AO: Authors argue for working the metaphoric image of the “double bind” which project situations of disjuncture and unresolvable contradictions.
AO: The analysts note the way marginality creates its own margins leading to a persistent mismatch between explanations and everyday life (152).
AO: The analysts note that the way we talk about theory and practice obscures the fact that there are dramatic material effects based on the ways that we conceptualize and talk about the world. This is a very important point for my project!! (154).
AO: Strategically engaging the “double binds” within which we operate. The analysts note that “double bind situations create a persistent mismatch between explanation and everyday life, throwing the ethical agent into modes of subjectivity marked by sensibilities of constraint rather than freedom. Constraint can be engaged strategically, working within, rather than in denial of contradictions.” (151)
AO: The analysts argue that understanding how double-binds emerge, frustrate and at times dramatically transform relationships can move our understanding and communication to new levels. (152) These can lead to a desire for explanation and solution and avoid grand theorization.
AO: Analysts argue that “formation of new social alliances, often across divides that once seemed rigid, is as important, and tricky, as formation of new modes of representation” (156).
AO: The analysts highlight that the strategic use turning the diversity of epistemic cultures into a resource marks the politics of collaboration. It is a bit difficult to nail exactly which “stage” of the research process they are thinking about but it seems like it is especially during the fieldwork and political engagement / practice aspects when the intellectual is working alongside the organizations.
AO: These analysts are most interested in how collaboration shifts over time and note that organizations reposition themselves in response to new cultural forces and political-economic contexts.
AO: According to these analysts, the politics of collaboration requires critically engaging new associations between people, linking micro and macro processes to turn pluralism into a strategic resource. They find collectivity can not only be difficult to produce but also can be marginzalizing and alienating. (146)
AO: They note that challenges described are not a failed attempts at solidarity or neutrality and their goal is not to stand apart or within but “alongside,” “aligning themselves in ways that respect different positions, different kinds of expertise and new ways of assuming political responsibility.” (148)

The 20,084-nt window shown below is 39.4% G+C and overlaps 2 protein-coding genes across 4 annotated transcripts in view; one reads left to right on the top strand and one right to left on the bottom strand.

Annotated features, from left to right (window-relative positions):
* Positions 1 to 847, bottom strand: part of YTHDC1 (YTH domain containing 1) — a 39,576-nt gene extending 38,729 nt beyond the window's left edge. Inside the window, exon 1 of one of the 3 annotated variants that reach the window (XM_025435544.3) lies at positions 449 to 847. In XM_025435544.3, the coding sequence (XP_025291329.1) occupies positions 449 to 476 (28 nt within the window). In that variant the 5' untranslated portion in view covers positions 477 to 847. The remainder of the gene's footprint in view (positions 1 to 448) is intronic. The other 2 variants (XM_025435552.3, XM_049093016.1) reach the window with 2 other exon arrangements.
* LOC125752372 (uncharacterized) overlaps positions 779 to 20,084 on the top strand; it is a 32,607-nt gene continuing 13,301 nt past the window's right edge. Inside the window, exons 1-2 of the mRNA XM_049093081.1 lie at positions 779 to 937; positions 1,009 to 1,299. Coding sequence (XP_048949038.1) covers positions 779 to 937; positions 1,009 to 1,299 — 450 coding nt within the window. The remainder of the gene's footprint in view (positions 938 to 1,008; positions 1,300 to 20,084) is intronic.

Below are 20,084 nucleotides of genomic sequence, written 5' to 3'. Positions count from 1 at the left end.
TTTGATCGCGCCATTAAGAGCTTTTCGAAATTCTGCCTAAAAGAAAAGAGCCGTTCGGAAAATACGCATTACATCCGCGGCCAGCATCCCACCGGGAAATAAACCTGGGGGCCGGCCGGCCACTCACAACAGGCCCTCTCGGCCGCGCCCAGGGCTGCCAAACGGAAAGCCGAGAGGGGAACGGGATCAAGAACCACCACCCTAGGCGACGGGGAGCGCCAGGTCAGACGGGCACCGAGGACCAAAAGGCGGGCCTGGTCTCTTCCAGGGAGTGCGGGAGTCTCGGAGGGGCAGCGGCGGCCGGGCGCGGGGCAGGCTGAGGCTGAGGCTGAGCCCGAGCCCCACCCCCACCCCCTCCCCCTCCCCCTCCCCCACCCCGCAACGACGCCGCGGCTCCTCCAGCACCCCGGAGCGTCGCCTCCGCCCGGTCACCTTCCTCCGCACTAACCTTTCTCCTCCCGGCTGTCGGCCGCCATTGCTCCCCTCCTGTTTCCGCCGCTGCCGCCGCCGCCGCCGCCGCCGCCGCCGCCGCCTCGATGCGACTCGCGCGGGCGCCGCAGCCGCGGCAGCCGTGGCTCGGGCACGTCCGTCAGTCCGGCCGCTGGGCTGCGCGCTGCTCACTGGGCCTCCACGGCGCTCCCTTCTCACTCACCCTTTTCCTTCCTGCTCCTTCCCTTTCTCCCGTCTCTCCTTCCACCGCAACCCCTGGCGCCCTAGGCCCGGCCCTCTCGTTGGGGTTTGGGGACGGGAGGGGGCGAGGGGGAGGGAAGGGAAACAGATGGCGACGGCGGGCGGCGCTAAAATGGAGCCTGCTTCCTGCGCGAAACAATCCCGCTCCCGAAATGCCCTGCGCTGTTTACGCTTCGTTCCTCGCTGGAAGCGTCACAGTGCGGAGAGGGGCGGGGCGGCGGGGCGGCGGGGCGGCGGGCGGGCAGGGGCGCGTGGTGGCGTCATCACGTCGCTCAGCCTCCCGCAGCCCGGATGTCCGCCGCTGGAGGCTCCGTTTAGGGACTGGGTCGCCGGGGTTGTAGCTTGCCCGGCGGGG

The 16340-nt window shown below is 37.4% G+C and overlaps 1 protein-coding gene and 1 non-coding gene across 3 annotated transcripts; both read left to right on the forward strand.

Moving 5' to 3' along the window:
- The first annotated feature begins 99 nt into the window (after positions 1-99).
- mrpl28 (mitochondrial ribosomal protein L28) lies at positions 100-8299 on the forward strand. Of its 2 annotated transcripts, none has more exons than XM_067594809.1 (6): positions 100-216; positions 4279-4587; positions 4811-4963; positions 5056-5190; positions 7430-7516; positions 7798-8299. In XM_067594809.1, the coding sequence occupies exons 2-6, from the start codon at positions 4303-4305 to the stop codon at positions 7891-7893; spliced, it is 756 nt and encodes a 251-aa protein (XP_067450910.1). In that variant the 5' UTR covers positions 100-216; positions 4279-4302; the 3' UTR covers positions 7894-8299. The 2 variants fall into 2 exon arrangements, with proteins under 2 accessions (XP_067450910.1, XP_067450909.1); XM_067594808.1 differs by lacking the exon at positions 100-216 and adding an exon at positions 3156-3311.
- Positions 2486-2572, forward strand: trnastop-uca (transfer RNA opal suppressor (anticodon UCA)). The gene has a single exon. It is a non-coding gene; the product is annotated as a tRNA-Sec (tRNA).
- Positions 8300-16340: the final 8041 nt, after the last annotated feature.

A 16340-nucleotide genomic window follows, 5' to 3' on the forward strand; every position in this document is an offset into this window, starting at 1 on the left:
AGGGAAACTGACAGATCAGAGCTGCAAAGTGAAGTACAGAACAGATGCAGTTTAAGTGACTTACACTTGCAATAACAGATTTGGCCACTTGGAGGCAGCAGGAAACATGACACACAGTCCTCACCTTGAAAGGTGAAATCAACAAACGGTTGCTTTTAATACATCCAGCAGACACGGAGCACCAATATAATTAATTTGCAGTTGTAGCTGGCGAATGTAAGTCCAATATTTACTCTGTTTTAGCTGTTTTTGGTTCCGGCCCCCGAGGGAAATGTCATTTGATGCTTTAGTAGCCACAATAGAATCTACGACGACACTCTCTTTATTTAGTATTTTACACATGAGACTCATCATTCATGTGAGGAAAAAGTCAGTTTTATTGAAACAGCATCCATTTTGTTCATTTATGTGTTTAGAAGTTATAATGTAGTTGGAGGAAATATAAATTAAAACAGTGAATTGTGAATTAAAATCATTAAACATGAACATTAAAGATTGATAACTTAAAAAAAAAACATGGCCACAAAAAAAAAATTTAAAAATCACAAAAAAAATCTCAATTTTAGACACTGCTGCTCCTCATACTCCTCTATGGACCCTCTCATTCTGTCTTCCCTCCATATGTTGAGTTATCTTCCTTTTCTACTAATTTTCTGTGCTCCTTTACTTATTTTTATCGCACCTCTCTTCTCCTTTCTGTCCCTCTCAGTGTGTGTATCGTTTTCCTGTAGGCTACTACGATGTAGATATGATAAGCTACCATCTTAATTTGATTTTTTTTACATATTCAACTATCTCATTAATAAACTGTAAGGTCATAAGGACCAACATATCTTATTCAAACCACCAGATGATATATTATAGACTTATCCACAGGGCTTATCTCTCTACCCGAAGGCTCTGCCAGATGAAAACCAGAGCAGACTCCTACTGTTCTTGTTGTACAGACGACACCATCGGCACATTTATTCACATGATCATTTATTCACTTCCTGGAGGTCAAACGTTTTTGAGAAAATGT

AO: The analysts describing being “at risk” (which is not the same thing as identifying with the subjects of study), rather, they argue an ethnographic attitude is a mode of practical and theoretical attention, a way of remaining mindful and accountable. It is about risks, purposes and hopes embedded in knowledge projects. (160).
AO: Fortun and Cherkasky note that collaboration “draws people with different interests, perspectives and skills into synchronized effort to accomplish something that could not be accomplished individually. To work, collaboration must turn diversity into a resource. A politics of collaboration is a politics of difference.” (146)
AO: The analysts argue that double binds are created and sustained by work within organizations. They define “organization” both as a social body in which intersubjective exchange is materialized and often routinized but other “organizations” can be broad discourses like feminism that constrain and oblige from afar. Such organizational affiliation produces multiple connections and demands.
AO: Analysts argue that socializing and writing in different forms can become a way of both recognizing and reconfiguring how power operates.
AO: The analysts draw their conceptual framework around Bateson’s notion of the “double bind”. They ask multiple sets of questions includeing:
construction of social roles for individuals in organizations (what motivates individuals to affiliate with an organization in pursuit of political ends?)
how political organizaitons generate new theories, methods and rehtorics responsive to particular demands of the projects with which they are invovled (154)
how do individuals in organizations locate responsibilities and rewards they incur in their interminably doubly bound positions? (how were conceptions of responsibility articulated?)
AO: The analysts talk about a need to pursue linkages between macro and micro perspectives citing Marcus and Fischer and organizational theorists (“new institutionalists”).
AO: The analysts are thinking about collaboration as a politics of difference and the labour that is required to work across such different to turn diversity into a resource. They note that collaboration can be nefarious and that collaboration marks difference rather than sameness.
AO: Contrary to much of the development literature I have been reading which emphasizes the normative value of collaboration as empowering and benefiting, this piece highlights difference and potential for marginalization even within the project of “collaboration.” The analysts focus heavily on the meta and meso levels of analysis (asking questions largely at the level of the “organization although they define organization not just in the narrow sense of the word but also as broader discourse like feminism). They also conduct analysis at the level of edxo, working out the expertise and “counter-expertise” relied upon in different collaborative formations.